sexta-feira, abril 08, 2011

Toronto Univ. students protest Munk donation

About 100 University of Toronto students and a handful of professors staged a noisy demonstration Thursday to protest a donation from philanthropist Peter Munk they fear could lead to corporate meddling in campus research.
They were joined briefly by American intellectual Noam Chomsky who had been speaking at Hart House on the growing privatization of universities. Chomsky addressed the crowd outside stately Simcoe Hall where the Governing Council was conducting business. He repeated concerns over the growing corporate influence on universities, and called for free tuition as a way to open the door for students of all economic backgrounds.

The protesters were opposing Munk’s $35 million gift last year for a new school of global affairs, which they claimed is tainted by allegations that Munk’s international gold mining operations are guilty of pollution and human rights violations.

They managed to work their way to outside the council chambers where they pounded on drums and chanted “Munk’s a skunk” in an attempt to disrupt the meeting.

“We don’t want Munk’s money affiliated with the university and we fear it could push a right-wing agenda and shut down academic freedom,” warned first-year student Juan Carlos Jimenez of the Anti-Corporatization Working Group, a subgroup of the U of T General Assembly coalition. “His mines in South America and Tanzania have been accused of human rights abuses and environmental violations — will it really fund research that would investigate these charges?” said Jimenez.

The donation by Munk, chairman of Barrick Gold, is to create the Munk School of Global Affairs, a professional school born out of the Munk Centre for International Studies, a think tank that does not grant degrees. Munk’s gift came with a $25-million boost from the provincial government. One of the first degrees will be a two-year Master of Global Affairs, to be housed in a heritage building being renovated at Bloor St. and Devonshire Place.

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Peter Munk out of U of T disse...

Students, workers, and faculty at the University of Toronto gathered yesterday to rally against the privatization of funding and decision-making at the university. The rally began outside of Simcoe Hall, where University’s Governing Council was meeting. Renowned intellectual and visiting speaker Noam Chomsky addressed the crowd about the need for free and accessible education.

Campus and community members were angered by the agenda for this particular Governing Council meeting. Governors were set to ignore a motion served by a student governor calling for a renegotiation of the Munk Foundation’s contentious donation contract with UofT, and to increase tuition fees so that for the first time ever, tuition and user fees are projected to surpass public funding in UofT’s operating budget.

University privatization means that the campus’ governing bodies are less accountable to the public, including students, workers and faculty – at the same time, governors are demanding that students pay more. “We don’t want corporate or bureaucratic control over the terms of our teaching, research or learning, yet the strings attached to the Munk donation mean that the activities of the new School of Global Affairs have to effectively be approved by the board of the Munk Foundation,” says Gavin Smith, Professor Emeritus of Anthropology at the University of Toronto. Smith finds these strings particularly troubling because Peter Munk is the founder and chairman of Barrick Gold, a company accused of human rights and environmental abuses around the world. Barrick Gold is also currently pursuing SLAPP lawsuits against three authors who have written about these issues.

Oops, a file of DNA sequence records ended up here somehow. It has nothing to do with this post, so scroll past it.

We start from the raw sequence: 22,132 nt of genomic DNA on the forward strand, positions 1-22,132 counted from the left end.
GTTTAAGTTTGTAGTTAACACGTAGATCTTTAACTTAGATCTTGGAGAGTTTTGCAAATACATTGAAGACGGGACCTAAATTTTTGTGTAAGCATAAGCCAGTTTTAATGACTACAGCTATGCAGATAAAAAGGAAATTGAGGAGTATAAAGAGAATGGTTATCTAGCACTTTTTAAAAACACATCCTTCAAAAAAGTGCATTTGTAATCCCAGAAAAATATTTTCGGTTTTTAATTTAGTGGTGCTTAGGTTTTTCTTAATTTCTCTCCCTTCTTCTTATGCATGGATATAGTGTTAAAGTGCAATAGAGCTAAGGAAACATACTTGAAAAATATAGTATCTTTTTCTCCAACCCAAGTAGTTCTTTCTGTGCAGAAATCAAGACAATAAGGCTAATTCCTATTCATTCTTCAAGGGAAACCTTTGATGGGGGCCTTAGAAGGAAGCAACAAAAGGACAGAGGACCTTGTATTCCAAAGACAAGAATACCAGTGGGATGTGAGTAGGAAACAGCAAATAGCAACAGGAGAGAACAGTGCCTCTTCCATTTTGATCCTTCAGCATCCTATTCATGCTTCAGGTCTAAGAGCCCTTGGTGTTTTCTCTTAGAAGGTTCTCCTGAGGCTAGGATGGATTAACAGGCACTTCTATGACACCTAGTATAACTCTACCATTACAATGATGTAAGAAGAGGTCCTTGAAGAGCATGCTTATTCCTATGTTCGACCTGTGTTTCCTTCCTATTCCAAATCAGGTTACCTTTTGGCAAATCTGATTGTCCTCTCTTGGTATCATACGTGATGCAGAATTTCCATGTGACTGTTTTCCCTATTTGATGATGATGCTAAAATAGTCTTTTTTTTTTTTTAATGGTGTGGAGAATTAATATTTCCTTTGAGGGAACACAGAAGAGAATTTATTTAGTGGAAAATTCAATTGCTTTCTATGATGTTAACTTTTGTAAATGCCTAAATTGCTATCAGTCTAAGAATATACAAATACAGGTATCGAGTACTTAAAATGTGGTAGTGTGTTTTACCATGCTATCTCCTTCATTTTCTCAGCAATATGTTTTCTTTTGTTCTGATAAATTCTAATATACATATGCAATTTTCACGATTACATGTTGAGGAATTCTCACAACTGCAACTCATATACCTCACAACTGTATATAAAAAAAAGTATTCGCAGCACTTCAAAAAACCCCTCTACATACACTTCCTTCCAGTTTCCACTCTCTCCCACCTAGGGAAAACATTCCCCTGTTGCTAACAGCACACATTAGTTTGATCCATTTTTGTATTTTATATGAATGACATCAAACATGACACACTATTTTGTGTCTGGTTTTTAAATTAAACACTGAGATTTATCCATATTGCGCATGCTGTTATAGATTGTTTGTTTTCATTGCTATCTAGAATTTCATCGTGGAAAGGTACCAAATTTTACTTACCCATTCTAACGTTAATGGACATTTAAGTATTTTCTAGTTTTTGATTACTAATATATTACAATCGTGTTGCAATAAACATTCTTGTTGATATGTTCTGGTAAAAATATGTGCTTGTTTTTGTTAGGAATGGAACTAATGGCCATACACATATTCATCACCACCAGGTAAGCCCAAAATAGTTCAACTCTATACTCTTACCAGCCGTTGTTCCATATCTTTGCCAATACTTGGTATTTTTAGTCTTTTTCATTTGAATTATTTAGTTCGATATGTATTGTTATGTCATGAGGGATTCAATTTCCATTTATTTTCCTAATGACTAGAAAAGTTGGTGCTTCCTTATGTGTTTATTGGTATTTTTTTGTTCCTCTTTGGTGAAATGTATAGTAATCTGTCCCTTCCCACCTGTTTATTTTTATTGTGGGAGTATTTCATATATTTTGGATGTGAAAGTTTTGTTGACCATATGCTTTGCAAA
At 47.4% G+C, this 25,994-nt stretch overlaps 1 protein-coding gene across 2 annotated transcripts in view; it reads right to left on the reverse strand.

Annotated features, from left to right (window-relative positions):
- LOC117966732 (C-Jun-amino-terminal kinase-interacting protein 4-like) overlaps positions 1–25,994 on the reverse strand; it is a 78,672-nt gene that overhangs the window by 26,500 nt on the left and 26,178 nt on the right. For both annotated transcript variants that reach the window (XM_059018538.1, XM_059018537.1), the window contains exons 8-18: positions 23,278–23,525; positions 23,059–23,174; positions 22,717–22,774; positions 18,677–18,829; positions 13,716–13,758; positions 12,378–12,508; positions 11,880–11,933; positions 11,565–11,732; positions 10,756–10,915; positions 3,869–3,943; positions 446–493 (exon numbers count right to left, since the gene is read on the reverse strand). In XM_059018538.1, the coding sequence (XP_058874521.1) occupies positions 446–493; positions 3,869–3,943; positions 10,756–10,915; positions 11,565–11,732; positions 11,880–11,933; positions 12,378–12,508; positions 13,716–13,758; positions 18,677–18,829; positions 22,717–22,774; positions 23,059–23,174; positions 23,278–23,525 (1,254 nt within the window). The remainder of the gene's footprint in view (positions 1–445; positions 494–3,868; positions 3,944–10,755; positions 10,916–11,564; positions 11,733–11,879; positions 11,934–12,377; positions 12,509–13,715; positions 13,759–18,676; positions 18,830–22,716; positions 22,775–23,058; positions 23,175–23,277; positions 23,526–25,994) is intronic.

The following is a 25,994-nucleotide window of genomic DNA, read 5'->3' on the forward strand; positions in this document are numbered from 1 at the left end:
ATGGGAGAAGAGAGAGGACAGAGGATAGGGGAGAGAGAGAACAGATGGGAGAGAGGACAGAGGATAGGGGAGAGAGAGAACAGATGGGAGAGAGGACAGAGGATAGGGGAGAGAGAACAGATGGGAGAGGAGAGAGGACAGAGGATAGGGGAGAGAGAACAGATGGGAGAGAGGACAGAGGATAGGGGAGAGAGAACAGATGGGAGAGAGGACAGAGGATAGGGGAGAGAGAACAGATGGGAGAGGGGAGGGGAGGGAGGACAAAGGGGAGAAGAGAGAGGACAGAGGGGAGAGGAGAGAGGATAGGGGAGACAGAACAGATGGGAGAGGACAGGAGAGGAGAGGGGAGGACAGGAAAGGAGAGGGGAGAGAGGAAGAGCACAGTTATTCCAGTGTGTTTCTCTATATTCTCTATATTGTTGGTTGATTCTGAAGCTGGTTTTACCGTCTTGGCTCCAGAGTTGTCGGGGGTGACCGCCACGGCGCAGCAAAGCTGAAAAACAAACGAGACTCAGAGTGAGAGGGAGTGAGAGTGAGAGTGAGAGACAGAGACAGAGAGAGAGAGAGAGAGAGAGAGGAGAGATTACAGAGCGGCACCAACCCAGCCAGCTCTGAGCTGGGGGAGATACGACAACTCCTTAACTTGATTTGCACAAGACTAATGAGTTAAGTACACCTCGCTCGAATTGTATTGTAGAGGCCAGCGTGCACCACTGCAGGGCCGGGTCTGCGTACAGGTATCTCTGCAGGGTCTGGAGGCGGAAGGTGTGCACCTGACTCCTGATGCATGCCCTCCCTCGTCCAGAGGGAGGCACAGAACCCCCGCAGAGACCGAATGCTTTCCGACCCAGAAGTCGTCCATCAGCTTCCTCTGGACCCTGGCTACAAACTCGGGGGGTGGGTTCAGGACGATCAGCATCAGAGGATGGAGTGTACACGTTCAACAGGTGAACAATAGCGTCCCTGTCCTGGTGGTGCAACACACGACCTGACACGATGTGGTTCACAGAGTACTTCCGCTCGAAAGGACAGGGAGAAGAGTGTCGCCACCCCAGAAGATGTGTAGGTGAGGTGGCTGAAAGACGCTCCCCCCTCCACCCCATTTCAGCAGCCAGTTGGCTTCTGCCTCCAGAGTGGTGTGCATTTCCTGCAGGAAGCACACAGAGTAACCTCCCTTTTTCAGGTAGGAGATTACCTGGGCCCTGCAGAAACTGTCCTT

After the rally, a hundred students, workers, faculty and allies proceeded inside the building to observe the GC meeting. According to paragraph 18 of the University of Toronto Act (1971), these meetings are open to members of the public. However, six officers from campus police blocked the doors to Council Chambers, preventing students, workers, and faculty from entering the meeting. Among those denied access were elected student representatives who were scheduled to speak on proposed tuition fee increases. Security insisted that Council Chambers was full, although reports from inside indicated that the 120-capacity room contained no more than 80 people. Frustrated about being repeatedly excluded from decisions about their own school and livelihoods, those gathered outside of Council Chambers began to chant, clap, and stomp to assert their presence.

Morgan Vanek, Member-Elect of Governing Council and Ph.D. Student in the Department of English, was inside Council Chambers. “The noise of people protesting outside Council Chamber was deafening,” she said, “But the Governors nonetheless voted to approve a tuition increase without discussion.” Vanek continued, “it’s obvious to me that there is a real problem when students, workers, and faculty are reduced to banging on a door to have their voices heard. It is time that we reconsider how this University is governed.”

Undergraduate student and participant Juan Carlos Jimenez found the experience to be empowering. “The energy [outside of Council Chambers] was incredible,” says Jimenez, adding that “for some of the people I met, this was their first time engaging in a protest. To see the Governing Council actively and physically alienate people who study and work here convinced a lot of us that something is seriously wrong, and that we need to work to change that.” Jimenez says that he is looking forward to future actions, and anticipates larger numbers and a greater impact.